8. Chicka Chicka Boom Boom
“The first book I remember from my childhood is Chicka Chicka Boom Boom. I remember it was my FAVORITE book in kindergarten. Not only was it a book about learning the alphabet, but it had this awesome computer game to go with it. Fostering my love of learning.” – Jenna Manders, Knowledge Management Director
9. The Day the Crayons Quit
“I love this book because if I’ve learned one thing in my short time as a parent it’s that when a kid loves a book, they love to read it 1,000 times a day. And if you have to read a book that many times, it better be funny for you as well …and this one is pretty funny.” – Rachel Dilling, Assistant Director of Communications
10. Fox in Socks
“This book is super-silly with seriously challenging tongue-twisters, so it’s fun for adults to read and kids get a kick out of watching Mom & Dad struggle to keep up with the crazy sentences. The sense of dread as you come up on the ‘tweetle beetle bable’ fills your child with glee! This book is more fun than a ‘noodle-eating poodle.'” – Jason Neises, Community Development Coordinator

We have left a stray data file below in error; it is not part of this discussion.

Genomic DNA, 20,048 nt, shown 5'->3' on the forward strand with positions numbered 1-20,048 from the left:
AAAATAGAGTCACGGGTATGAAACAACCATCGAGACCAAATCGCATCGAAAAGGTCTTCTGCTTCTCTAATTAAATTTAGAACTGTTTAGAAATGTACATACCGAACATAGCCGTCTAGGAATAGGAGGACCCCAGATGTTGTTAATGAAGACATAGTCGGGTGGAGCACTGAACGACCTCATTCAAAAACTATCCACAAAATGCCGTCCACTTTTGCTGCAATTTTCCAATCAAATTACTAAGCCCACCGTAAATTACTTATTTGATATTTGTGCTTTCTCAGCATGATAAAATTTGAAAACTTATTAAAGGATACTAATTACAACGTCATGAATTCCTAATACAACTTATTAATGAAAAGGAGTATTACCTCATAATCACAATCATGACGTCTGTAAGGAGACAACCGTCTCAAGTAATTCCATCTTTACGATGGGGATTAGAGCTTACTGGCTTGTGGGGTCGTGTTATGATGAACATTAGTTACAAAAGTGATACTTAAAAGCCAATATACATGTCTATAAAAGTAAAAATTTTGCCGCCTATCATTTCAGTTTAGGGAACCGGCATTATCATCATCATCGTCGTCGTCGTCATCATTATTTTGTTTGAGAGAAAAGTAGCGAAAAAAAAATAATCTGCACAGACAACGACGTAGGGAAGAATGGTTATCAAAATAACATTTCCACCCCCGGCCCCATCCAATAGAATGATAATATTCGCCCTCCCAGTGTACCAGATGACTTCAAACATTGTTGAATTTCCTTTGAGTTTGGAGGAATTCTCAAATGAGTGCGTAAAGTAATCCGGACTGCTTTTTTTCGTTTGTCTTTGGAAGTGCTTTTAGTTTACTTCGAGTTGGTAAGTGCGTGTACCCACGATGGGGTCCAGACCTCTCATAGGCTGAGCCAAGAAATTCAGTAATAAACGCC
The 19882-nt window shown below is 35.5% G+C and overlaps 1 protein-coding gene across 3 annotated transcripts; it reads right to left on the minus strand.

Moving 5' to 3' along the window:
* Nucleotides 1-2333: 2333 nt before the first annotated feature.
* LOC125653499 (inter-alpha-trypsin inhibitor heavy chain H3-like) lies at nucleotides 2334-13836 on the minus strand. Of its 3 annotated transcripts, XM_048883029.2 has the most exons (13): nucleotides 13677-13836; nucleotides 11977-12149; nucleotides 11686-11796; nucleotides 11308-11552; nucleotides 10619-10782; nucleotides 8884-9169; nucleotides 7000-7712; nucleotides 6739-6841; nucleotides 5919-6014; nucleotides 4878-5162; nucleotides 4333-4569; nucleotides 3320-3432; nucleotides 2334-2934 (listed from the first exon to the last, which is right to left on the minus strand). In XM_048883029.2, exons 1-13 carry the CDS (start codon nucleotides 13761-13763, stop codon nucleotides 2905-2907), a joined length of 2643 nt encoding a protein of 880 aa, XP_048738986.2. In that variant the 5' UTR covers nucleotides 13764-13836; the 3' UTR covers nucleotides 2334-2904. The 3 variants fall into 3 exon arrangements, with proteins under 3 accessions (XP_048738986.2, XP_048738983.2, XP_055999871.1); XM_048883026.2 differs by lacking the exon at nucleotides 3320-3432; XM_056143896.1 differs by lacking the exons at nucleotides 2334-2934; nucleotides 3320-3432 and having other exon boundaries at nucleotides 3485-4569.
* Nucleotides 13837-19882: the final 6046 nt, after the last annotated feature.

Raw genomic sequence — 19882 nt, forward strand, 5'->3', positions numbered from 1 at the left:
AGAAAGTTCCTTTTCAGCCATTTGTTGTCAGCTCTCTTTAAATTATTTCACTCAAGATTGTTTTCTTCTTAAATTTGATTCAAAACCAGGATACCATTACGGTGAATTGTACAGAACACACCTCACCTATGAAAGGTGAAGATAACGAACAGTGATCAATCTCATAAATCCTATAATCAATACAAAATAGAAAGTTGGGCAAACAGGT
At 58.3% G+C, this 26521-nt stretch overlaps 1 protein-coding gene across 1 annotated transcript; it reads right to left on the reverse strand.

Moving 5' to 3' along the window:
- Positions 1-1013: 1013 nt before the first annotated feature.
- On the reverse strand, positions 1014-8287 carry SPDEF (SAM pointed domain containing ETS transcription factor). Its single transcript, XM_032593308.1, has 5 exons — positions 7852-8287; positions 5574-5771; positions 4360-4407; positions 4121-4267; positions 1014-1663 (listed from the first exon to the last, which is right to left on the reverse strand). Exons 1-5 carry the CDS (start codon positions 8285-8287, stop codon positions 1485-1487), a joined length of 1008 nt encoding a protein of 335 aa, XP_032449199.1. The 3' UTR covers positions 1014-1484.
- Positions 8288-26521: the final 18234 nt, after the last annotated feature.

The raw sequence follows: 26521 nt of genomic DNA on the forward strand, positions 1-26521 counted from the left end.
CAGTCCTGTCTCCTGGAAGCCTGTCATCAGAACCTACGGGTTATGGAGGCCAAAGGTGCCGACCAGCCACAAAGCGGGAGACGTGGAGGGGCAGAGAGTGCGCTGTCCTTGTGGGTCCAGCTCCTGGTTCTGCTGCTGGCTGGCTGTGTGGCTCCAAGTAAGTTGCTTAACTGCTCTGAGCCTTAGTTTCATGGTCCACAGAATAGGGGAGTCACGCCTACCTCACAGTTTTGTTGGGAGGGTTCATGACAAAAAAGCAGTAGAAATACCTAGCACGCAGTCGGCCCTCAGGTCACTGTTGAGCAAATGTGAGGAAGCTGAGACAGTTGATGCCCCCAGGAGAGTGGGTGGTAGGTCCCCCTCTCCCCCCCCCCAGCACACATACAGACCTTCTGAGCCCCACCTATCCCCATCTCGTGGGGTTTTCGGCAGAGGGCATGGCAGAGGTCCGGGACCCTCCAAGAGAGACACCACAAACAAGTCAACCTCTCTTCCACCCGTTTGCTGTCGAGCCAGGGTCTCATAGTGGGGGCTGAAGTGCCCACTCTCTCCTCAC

11. Whoever You Are
“‘Whoever you are, wherever you are, there are little ones just like you all over the world.’ This was one of the first books we began reading to our children. Not only are the images a beautiful tapestry of diverse children, we also loved the message that no matter what our exterior appears to be, we are all the same within. This message was especially meaningful as we are not only raising children in a transracial family, but we are providing them with opportunities that will teach them social and cultural awareness. In the end if we can teach them love, empathy and compassion for others regardless of what we look like or what we believe, then maybe we did ok.” – Corrine Kroger, Iowa Regional Director of Vision To Learn
12: Give Me Grace
“This a colorful board book with prayers for kindness, love and gratitude presented in a childlike manner.” – Faye Finnegan, Director of Donor Relations
13: If The Dinosaurs Came Back